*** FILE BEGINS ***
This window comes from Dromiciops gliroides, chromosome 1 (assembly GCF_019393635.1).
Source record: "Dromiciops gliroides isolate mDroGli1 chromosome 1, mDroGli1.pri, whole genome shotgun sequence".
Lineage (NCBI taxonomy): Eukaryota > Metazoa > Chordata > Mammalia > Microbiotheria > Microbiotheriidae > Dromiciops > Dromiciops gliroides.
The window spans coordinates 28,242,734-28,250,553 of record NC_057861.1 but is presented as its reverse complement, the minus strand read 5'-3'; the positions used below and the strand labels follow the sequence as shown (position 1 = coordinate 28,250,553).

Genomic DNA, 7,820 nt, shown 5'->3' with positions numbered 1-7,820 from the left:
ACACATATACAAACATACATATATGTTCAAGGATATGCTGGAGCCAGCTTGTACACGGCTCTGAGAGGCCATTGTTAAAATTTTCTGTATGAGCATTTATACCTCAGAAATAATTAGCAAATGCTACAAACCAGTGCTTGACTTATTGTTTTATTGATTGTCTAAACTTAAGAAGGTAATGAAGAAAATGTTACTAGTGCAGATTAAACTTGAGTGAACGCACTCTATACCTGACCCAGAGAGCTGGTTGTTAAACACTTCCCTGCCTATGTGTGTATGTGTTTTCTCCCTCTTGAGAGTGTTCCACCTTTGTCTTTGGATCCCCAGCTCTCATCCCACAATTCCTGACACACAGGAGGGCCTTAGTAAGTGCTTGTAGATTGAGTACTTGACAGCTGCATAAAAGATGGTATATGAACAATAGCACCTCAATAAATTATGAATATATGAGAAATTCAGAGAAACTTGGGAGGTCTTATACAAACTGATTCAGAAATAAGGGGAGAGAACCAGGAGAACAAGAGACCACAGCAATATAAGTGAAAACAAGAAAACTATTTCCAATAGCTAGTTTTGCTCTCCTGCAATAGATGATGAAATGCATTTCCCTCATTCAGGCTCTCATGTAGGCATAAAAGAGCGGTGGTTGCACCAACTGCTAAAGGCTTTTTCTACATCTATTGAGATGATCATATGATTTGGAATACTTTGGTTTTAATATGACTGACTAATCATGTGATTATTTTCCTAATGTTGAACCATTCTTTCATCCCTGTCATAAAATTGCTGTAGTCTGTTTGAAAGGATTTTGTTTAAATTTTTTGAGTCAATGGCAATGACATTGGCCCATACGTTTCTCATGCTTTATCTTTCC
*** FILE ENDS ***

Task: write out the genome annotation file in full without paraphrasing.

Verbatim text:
This window comes from Dromiciops gliroides, chromosome 1 (assembly GCF_019393635.1).
Source record: "Dromiciops gliroides isolate mDroGli1 chromosome 1, mDroGli1.pri, whole genome shotgun sequence".
Lineage (NCBI taxonomy): Eukaryota > Metazoa > Chordata > Mammalia > Microbiotheria > Microbiotheriidae > Dromiciops > Dromiciops gliroides.
The window spans coordinates 28,242,734-28,250,553 of record NC_057861.1 but is presented as its reverse complement, the minus strand read 5'-3'; the positions used below and the strand labels follow the sequence as shown (position 1 = coordinate 28,250,553).

Genomic DNA, 7,820 nt, shown 5'->3' with positions numbered 1-7,820 from the left:
ACACATATACAAACATACATATATGTTCAAGGATATGCTGGAGCCAGCTTGTACACGGCTCTGAGAGGCCATTGTTAAAATTTTCTGTATGAGCATTTATACCTCAGAAATAATTAGCAAATGCTACAAACCAGTGCTTGACTTATTGTTTTATTGATTGTCTAAACTTAAGAAGGTAATGAAGAAAATGTTACTAGTGCAGATTAAACTTGAGTGAACGCACTCTATACCTGACCCAGAGAGCTGGTTGTTAAACACTTCCCTGCCTATGTGTGTATGTGTTTTCTCCCTCTTGAGAGTGTTCCACCTTTGTCTTTGGATCCCCAGCTCTCATCCCACAATTCCTGACACACAGGAGGGCCTTAGTAAGTGCTTGTAGATTGAGTACTTGACAGCTGCATAAAAGATGGTATATGAACAATAGCACCTCAATAAATTATGAATATATGAGAAATTCAGAGAAACTTGGGAGGTCTTATACAAACTGATTCAGAAATAAGGGGAGAGAACCAGGAGAACAAGAGACCACAGCAATATAAGTGAAAACAAGAAAACTATTTCCAATAGCTAGTTTTGCTCTCCTGCAATAGATGATGAAATGCATTTCCCTCATTCAGGCTCTCATGTAGGCATAAAAGAGCGGTGGTTGCACCAACTGCTAAAGGCTTTTTCTACATCTATTGAGATGATCATATGATTTGGAATACTTTGGTTTTAATATGACTGACTAATCATGTGATTATTTTCCTAATGTTGAACCATTCTTTCATCCCTGTCATAAAATTGCTGTAGTCTGTTTGAAAGGATTTTGTTTAAATTTTTTGAGTCAATGGCAATGACATTGGCCCATACGTTTCTCATGCTTTATCTTTCC